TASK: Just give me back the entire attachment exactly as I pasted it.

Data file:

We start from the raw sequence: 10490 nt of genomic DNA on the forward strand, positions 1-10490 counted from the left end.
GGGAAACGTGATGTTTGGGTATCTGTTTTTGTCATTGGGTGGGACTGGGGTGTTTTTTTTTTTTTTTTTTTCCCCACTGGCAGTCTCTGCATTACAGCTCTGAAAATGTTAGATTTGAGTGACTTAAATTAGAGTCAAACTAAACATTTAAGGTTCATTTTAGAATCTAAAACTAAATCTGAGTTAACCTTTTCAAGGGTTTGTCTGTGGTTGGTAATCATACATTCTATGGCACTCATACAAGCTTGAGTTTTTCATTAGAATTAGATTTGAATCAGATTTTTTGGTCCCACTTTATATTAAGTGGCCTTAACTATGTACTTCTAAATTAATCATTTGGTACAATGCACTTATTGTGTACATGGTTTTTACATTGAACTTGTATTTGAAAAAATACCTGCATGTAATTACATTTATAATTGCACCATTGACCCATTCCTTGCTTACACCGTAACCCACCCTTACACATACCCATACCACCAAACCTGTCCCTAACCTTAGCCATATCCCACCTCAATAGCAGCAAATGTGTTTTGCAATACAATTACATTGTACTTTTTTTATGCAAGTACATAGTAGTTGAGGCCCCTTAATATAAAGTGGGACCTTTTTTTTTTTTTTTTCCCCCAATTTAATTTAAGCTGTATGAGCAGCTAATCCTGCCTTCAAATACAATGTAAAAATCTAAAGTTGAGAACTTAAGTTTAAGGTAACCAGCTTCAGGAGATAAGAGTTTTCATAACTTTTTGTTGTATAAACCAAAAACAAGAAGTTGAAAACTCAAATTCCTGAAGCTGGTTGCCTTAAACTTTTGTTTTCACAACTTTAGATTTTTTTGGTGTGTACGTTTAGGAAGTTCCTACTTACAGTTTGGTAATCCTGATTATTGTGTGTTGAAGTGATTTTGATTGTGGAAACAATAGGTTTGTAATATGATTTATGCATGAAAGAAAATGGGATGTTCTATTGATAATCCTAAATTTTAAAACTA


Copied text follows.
We start from the raw sequence: 10490 nt of genomic DNA on the forward strand, positions 1-10490 counted from the left end.
GGGAAACGTGATGTTTGGGTATCTGTTTTTGTCATTGGGTGGGACTGGGGTGTTTTTTTTTTTTTTTTTTTCCCCACTGGCAGTCTCTGCATTACAGCTCTGAAAATGTTAGATTTGAGTGACTTAAATTAGAGTCAAACTAAACATTTAAGGTTCATTTTAGAATCTAAAACTAAATCTGAGTTAACCTTTTCAAGGGTTTGTCTGTGGTTGGTAATCATACATTCTATGGCACTCATACAAGCTTGAGTTTTTCATTAGAATTAGATTTGAATCAGATTTTTTGGTCCCACTTTATATTAAGTGGCCTTAACTATGTACTTCTAAATTAATCATTTGGTACAATGCACTTATTGTGTACATGGTTTTTACATTGAACTTGTATTTGAAAAAATACCTGCATGTAATTACATTTATAATTGCACCATTGACCCATTCCTTGCTTACACCGTAACCCACCCTTACACATACCCATACCACCAAACCTGTCCCTAACCTTAGCCATATCCCACCTCAATAGCAGCAAATGTGTTTTGCAATACAATTACATTGTACTTTTTTTATGCAAGTACATAGTAGTTGAGGCCCCTTAATATAAAGTGGGACCTTTTTTTTTTTTTTTTCCCCCAATTTAATTTAAGCTGTATGAGCAGCTAATCCTGCCTTCAAATACAATGTAAAAATCTAAAGTTGAGAACTTAAGTTTAAGGTAACCAGCTTCAGGAGATAAGAGTTTTCATAACTTTTTGTTGTATAAACCAAAAACAAGAAGTTGAAAACTCAAATTCCTGAAGCTGGTTGCCTTAAACTTTTGTTTTCACAACTTTAGATTTTTTTGGTGTGTACGTTTAGGAAGTTCCTACTTACAGTTTGGTAATCCTGATTATTGTGTGTTGAAGTGATTTTGATTGTGGAAACAATAGGTTTGTAATATGATTTATGCATGAAAGAAAATGGGATGTTCTATTGATAATCCTAAATTTTAAAACTA